Exhibition Reviews | Visual Arts

No Ideas But in Marks: The Old-Fashioned Virtues of Gary Komarin, at Julie Nester Gallery

“Wide Water Lantana,” 72″ x 120″

Less than a century ago, Abstract Expressionism brought the United States squarely into the dramatic center of world art for the first time. Pollock, de Kooning, Kline, Motherwell, Mitchell, and their peers formed the spine of a reinvention that evolved from the earlier revolt of Picasso, Matisse, Miro, Gorky, and so forth. The 20th century saw art’s children, for a change, devouring their parents, and so by the time Warhol, Winters, Johns, Basquiat, and Gary Komarin had taken their turn at reinventing the wheel, the justification for a permanent avant-garde was looking wobbly at best. Komarin, one of few remaining exponents of that foment, has deep sympathies with every one of these artists, having absorbed their influences, exhibited alongside them, and shared their critical attention. Yet for all they have in common—loyalty to history, commitment to the new, belief in freedom from expectations—Komarin now stands almost alone for his continuing dedication to the potential of concrete art, which on this side of the Atlantic we like to call pure abstraction.

To that end, Komarin brings neither narrative nor representation of nature into his art directly from the world outside. Looking at any of his paintings, one sees evidence rather of a direct treatment of paint as a material that can be manipulated without thought to copying any visual system. The best metaphor is surely play, as broad, relatively careless (and “thoughtless”) brushstrokes move across and up or down the canvas—those terms meaning nothing except to distinguish an end-to-end stroke from the one laid alongside it. To invite contingency into this work, he courts accidents: exploiting salvaged tarps for canvas; opening an anonymous can of paint and finding out what color a new work will be; painting on the floor to disorient his efforts from the traditional location of a painting on the wall, as well as from gravity. In order not to conceal his journey or its point of origin, he makes no effort to hide the steps by which his discoveries emerge. The viewer can, and must, see visually palpable layers accumulating and jockeying for primacy within a cerebrally induced but inescapable three-dimensional space reborn from baroque glories and achieved as if for the first time. Still, his art retains its original sense of mystery, while spontaneity permits it to remain fresh and alive. A Komarin makes no effort to hide how it came about, and what might be mistaken for false starts and altered intentions instead reveal themselves for what they are: necessary and inevitable steps on the way to knowledge and now. Thus a finished work may feel complete, but it never feels completed. He knows the right time to pause, like the moment in an individual life when it feels right to savor achievement. But there is always a sense that he could take up the brush again: that the painting, like a life well lived, could, if allowed, go on evolving into the future. Not a mere memory of the artist’s experience, we join him in the midst of an ongoing event.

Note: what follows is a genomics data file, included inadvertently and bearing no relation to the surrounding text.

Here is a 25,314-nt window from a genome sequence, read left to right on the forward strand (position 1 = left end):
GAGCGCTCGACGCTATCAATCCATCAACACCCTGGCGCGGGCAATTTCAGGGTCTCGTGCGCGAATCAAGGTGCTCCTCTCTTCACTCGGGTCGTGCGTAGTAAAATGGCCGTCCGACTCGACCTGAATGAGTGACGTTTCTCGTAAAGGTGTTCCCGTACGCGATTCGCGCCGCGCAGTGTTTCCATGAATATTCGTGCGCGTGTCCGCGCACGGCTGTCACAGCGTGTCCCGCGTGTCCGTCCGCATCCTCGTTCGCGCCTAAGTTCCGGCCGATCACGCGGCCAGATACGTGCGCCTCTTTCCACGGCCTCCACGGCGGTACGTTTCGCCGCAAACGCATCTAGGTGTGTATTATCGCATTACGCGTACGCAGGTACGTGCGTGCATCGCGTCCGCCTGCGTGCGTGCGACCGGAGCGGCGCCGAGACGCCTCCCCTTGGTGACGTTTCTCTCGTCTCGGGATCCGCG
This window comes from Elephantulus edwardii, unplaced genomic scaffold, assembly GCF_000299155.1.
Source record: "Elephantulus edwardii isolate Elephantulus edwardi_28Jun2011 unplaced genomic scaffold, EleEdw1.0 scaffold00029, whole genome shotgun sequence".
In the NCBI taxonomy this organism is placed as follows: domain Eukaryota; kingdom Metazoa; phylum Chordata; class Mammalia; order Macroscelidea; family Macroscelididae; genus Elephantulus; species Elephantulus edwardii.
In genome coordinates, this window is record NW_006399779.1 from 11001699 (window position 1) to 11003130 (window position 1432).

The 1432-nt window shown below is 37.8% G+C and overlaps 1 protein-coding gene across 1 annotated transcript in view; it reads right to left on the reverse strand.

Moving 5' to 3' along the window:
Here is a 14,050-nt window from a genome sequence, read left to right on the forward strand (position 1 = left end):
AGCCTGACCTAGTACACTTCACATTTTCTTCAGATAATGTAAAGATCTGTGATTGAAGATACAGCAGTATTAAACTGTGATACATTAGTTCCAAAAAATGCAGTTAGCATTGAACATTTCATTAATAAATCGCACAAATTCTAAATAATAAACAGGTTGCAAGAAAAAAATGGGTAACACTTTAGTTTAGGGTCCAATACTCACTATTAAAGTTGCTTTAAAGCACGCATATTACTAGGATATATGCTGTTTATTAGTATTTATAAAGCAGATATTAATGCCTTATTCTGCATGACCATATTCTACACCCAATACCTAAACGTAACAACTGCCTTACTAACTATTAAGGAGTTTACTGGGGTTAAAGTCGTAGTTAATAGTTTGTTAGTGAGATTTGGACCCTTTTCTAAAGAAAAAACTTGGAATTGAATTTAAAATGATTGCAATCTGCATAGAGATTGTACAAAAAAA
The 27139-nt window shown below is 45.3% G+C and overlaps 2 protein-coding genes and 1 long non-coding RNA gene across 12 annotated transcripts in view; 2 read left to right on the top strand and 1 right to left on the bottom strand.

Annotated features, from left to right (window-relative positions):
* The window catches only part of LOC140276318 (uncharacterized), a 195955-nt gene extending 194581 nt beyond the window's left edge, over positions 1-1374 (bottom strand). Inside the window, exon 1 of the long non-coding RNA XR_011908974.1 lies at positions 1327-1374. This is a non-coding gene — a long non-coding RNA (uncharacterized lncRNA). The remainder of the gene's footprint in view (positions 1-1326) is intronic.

We know this painting is spontaneous, engaged, and reveals an artist more interested in what comes about than in some specific goal and plan he never made in the first place. It’s not just play, but to the extent he can manage it, it’s child’s play. The recollected, dream-like objects that pop up seemingly at their own will—pots, purses, boats, hats, wigs, and ever and again, cakes—grow out of deep roots in a child’s memory and its often indistinguishable mirror, imagination. At the same time, Komarin survives from an age when giants strode the gallery: two-fisted competitors who vied for recognition of the quality of their work, not its price. His belief in the subconscious direction his process provides argues that he has privileged access to it. This is art rising—or descending—to the level of autobiography, even if the maker can’t always explain it, even when it goes against fashion, even after the work and the life part company.

I enjoy finding landscapes of unknown locations here, domestic interiors and exteriors, insides of imaginary spaces that are open to the eye without the forbidding surfaces of Abstract Expressionism, wherein Komarin has captured the energy and evidence of creation, even while hinting at the effort necessary to control it. Then, when a painting begins to fight for itself, to push back against all efforts to control it, one agrees with what the painter must feel: that it may be strong enough to survive as a new thing in the world.

Gary Komarin, “Swimming Pink,” Julie Nester Gallery, Park City, to 1 p.m. Jan. 16

Geoff Wichert has degrees in critical writing and creative nonfiction. He writes about art to settle the arguments going on in his head.

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